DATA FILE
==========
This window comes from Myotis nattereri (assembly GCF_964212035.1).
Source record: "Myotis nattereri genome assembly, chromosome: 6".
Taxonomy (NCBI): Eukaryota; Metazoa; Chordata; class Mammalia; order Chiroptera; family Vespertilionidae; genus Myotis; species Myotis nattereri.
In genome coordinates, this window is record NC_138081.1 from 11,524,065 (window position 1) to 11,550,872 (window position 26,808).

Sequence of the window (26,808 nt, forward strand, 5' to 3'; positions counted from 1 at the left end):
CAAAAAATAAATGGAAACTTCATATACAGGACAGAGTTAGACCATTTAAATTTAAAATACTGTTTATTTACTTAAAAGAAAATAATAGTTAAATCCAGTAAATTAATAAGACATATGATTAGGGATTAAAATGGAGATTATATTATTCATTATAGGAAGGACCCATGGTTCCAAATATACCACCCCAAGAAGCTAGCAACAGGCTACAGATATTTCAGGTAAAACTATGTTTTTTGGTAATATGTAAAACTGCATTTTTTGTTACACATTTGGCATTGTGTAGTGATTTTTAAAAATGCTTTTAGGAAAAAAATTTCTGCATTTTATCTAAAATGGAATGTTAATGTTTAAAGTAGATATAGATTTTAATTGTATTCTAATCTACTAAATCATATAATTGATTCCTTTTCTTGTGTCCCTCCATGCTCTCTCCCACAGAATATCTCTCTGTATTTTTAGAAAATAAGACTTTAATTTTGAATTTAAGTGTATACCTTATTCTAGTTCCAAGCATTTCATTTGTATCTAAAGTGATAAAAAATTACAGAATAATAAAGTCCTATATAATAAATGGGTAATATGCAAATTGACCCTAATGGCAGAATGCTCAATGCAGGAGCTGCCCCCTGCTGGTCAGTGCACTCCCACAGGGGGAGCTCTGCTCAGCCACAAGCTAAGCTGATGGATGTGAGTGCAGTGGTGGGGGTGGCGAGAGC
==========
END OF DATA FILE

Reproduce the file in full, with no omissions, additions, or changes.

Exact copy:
This window comes from Myotis nattereri (assembly GCF_964212035.1).
Source record: "Myotis nattereri genome assembly, chromosome: 6".
Taxonomy (NCBI): Eukaryota; Metazoa; Chordata; class Mammalia; order Chiroptera; family Vespertilionidae; genus Myotis; species Myotis nattereri.
In genome coordinates, this window is record NC_138081.1 from 11,524,065 (window position 1) to 11,550,872 (window position 26,808).

Sequence of the window (26,808 nt, forward strand, 5' to 3'; positions counted from 1 at the left end):
CAAAAAATAAATGGAAACTTCATATACAGGACAGAGTTAGACCATTTAAATTTAAAATACTGTTTATTTACTTAAAAGAAAATAATAGTTAAATCCAGTAAATTAATAAGACATATGATTAGGGATTAAAATGGAGATTATATTATTCATTATAGGAAGGACCCATGGTTCCAAATATACCACCCCAAGAAGCTAGCAACAGGCTACAGATATTTCAGGTAAAACTATGTTTTTTGGTAATATGTAAAACTGCATTTTTTGTTACACATTTGGCATTGTGTAGTGATTTTTAAAAATGCTTTTAGGAAAAAAATTTCTGCATTTTATCTAAAATGGAATGTTAATGTTTAAAGTAGATATAGATTTTAATTGTATTCTAATCTACTAAATCATATAATTGATTCCTTTTCTTGTGTCCCTCCATGCTCTCTCCCACAGAATATCTCTCTGTATTTTTAGAAAATAAGACTTTAATTTTGAATTTAAGTGTATACCTTATTCTAGTTCCAAGCATTTCATTTGTATCTAAAGTGATAAAAAATTACAGAATAATAAAGTCCTATATAATAAATGGGTAATATGCAAATTGACCCTAATGGCAGAATGCTCAATGCAGGAGCTGCCCCCTGCTGGTCAGTGCACTCCCACAGGGGGAGCTCTGCTCAGCCACAAGCTAAGCTGATGGATGTGAGTGCAGTGGTGGGGGTGGCGAGAGC